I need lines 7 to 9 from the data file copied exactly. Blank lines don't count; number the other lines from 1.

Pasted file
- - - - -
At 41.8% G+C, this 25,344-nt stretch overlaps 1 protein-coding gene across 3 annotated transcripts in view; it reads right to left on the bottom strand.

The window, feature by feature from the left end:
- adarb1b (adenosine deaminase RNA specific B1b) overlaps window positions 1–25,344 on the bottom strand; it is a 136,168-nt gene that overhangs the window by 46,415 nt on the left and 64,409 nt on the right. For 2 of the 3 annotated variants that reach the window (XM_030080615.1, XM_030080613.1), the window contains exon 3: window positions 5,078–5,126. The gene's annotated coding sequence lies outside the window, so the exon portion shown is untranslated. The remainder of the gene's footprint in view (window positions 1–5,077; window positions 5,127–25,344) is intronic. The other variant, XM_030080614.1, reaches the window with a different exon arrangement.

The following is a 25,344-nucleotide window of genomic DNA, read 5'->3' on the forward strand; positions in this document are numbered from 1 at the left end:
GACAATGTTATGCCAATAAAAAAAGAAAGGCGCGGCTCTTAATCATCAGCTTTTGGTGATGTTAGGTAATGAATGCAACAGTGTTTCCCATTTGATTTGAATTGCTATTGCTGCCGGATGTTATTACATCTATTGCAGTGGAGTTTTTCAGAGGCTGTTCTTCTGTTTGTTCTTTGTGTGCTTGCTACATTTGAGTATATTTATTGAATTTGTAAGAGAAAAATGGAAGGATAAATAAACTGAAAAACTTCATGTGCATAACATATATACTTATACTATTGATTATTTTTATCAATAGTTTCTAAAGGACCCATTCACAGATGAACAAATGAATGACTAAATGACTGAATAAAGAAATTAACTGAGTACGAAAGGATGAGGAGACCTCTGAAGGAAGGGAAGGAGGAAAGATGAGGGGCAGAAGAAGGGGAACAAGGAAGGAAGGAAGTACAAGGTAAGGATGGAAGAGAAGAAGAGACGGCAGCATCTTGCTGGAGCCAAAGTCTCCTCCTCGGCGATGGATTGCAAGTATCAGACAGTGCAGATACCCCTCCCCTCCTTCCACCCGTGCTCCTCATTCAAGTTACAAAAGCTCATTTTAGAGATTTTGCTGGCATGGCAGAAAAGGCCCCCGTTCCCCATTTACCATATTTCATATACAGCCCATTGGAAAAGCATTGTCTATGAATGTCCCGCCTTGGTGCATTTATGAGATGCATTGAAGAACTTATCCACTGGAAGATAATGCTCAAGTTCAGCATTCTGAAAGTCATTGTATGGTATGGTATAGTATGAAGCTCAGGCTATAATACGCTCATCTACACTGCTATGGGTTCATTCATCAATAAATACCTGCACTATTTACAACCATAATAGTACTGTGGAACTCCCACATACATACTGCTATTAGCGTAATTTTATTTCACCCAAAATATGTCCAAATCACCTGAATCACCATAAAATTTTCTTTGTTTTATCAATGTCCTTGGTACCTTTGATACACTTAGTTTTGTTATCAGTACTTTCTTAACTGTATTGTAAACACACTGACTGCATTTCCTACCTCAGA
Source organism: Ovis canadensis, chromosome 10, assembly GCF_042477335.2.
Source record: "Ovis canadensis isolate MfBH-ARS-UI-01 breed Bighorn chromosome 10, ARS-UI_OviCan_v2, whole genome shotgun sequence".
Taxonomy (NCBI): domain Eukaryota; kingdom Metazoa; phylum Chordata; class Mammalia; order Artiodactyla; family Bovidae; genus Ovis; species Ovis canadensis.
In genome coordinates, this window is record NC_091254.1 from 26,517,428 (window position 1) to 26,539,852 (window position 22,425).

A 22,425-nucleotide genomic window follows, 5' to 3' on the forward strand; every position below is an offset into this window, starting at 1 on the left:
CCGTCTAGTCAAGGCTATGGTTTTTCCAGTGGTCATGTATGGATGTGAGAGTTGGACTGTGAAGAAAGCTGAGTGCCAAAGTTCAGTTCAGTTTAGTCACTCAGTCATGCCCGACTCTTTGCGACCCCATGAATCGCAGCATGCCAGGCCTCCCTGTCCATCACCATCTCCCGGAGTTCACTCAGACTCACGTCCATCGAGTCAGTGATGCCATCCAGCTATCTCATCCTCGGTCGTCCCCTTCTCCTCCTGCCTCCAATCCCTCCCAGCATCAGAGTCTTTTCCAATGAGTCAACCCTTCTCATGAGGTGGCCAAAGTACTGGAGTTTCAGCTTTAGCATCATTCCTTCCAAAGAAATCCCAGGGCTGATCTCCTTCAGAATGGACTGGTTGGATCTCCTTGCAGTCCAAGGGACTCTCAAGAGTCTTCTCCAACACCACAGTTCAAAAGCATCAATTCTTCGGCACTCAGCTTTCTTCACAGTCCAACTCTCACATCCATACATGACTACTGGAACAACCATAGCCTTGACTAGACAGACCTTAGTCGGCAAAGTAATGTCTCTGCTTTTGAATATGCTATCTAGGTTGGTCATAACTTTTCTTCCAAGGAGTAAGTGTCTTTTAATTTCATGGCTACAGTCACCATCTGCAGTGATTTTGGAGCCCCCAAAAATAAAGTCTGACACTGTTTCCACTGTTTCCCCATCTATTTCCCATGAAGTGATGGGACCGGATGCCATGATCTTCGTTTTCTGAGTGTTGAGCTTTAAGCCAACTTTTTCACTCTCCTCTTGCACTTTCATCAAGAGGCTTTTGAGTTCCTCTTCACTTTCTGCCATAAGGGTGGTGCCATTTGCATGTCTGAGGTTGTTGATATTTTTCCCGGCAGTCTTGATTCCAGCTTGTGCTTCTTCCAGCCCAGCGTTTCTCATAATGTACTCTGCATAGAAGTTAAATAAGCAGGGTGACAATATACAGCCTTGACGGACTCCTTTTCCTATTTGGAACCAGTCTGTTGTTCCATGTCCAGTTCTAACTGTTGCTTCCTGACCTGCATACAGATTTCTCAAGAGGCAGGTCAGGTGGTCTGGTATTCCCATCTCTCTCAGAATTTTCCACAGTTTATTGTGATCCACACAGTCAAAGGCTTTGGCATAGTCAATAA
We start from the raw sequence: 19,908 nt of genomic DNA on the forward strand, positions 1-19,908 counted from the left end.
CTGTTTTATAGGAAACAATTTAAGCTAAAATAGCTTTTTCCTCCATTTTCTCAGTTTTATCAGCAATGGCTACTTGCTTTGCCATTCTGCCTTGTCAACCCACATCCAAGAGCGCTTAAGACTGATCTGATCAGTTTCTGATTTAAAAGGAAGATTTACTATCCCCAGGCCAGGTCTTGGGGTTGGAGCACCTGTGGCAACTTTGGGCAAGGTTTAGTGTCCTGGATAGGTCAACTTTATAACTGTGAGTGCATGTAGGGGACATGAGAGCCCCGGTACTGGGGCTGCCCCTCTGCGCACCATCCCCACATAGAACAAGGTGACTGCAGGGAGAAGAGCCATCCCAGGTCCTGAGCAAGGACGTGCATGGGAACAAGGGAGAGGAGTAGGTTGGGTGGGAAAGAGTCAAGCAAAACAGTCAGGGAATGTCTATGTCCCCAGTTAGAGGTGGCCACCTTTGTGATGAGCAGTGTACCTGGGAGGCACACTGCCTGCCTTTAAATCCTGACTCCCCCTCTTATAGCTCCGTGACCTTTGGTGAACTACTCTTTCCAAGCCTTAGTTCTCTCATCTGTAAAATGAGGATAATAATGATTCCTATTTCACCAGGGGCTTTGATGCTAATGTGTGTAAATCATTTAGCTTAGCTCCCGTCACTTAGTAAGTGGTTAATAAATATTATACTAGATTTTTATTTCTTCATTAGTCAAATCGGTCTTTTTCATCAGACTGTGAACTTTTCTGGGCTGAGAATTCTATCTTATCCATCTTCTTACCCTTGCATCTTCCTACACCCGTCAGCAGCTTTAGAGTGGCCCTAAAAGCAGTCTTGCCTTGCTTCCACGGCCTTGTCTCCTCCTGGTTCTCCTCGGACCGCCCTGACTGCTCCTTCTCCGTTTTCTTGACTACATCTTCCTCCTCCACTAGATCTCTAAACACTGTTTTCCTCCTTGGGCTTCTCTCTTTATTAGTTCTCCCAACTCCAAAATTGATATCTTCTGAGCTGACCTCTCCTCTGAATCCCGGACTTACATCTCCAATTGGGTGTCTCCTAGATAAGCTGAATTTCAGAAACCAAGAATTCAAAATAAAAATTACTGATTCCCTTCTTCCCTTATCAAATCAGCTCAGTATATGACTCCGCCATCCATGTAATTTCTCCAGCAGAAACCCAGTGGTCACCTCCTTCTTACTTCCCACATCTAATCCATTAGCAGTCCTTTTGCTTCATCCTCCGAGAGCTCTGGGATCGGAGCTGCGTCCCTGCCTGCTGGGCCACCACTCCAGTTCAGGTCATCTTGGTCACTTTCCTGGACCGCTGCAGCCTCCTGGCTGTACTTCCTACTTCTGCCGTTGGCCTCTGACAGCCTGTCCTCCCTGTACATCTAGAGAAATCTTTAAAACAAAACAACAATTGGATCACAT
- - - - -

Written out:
Source record: "Ovis canadensis isolate MfBH-ARS-UI-01 breed Bighorn chromosome 10, ARS-UI_OviCan_v2, whole genome shotgun sequence".
Taxonomy (NCBI): domain Eukaryota; kingdom Metazoa; phylum Chordata; class Mammalia; order Artiodactyla; family Bovidae; genus Ovis; species Ovis canadensis.
In genome coordinates, this window is record NC_091254.1 from 26,517,428 (window position 1) to 26,539,852 (window position 22,425).